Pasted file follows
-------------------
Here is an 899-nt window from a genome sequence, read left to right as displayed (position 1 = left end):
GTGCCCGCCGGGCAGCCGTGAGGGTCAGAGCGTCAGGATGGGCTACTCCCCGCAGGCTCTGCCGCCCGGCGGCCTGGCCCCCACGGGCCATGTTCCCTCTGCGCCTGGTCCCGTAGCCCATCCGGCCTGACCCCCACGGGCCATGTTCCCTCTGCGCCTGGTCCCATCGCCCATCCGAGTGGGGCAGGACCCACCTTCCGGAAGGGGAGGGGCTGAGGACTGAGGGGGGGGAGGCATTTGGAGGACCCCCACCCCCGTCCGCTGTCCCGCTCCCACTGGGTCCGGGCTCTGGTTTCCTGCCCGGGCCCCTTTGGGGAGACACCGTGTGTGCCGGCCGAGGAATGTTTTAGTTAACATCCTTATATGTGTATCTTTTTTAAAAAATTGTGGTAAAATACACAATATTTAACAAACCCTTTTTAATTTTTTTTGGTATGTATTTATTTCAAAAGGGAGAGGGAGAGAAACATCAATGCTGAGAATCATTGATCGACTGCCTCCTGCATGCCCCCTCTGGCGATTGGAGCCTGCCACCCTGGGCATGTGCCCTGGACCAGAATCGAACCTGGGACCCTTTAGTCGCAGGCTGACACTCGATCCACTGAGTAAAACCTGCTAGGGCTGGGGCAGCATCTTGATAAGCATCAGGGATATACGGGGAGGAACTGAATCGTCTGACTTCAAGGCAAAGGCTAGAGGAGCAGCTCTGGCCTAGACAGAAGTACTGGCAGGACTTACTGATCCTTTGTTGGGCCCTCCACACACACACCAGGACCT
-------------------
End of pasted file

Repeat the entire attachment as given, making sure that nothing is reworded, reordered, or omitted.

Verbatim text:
Here is an 899-nt window from a genome sequence, read left to right as displayed (position 1 = left end):
GTGCCCGCCGGGCAGCCGTGAGGGTCAGAGCGTCAGGATGGGCTACTCCCCGCAGGCTCTGCCGCCCGGCGGCCTGGCCCCCACGGGCCATGTTCCCTCTGCGCCTGGTCCCGTAGCCCATCCGGCCTGACCCCCACGGGCCATGTTCCCTCTGCGCCTGGTCCCATCGCCCATCCGAGTGGGGCAGGACCCACCTTCCGGAAGGGGAGGGGCTGAGGACTGAGGGGGGGGAGGCATTTGGAGGACCCCCACCCCCGTCCGCTGTCCCGCTCCCACTGGGTCCGGGCTCTGGTTTCCTGCCCGGGCCCCTTTGGGGAGACACCGTGTGTGCCGGCCGAGGAATGTTTTAGTTAACATCCTTATATGTGTATCTTTTTTAAAAAATTGTGGTAAAATACACAATATTTAACAAACCCTTTTTAATTTTTTTTGGTATGTATTTATTTCAAAAGGGAGAGGGAGAGAAACATCAATGCTGAGAATCATTGATCGACTGCCTCCTGCATGCCCCCTCTGGCGATTGGAGCCTGCCACCCTGGGCATGTGCCCTGGACCAGAATCGAACCTGGGACCCTTTAGTCGCAGGCTGACACTCGATCCACTGAGTAAAACCTGCTAGGGCTGGGGCAGCATCTTGATAAGCATCAGGGATATACGGGGAGGAACTGAATCGTCTGACTTCAAGGCAAAGGCTAGAGGAGCAGCTCTGGCCTAGACAGAAGTACTGGCAGGACTTACTGATCCTTTGTTGGGCCCTCCACACACACACCAGGACCT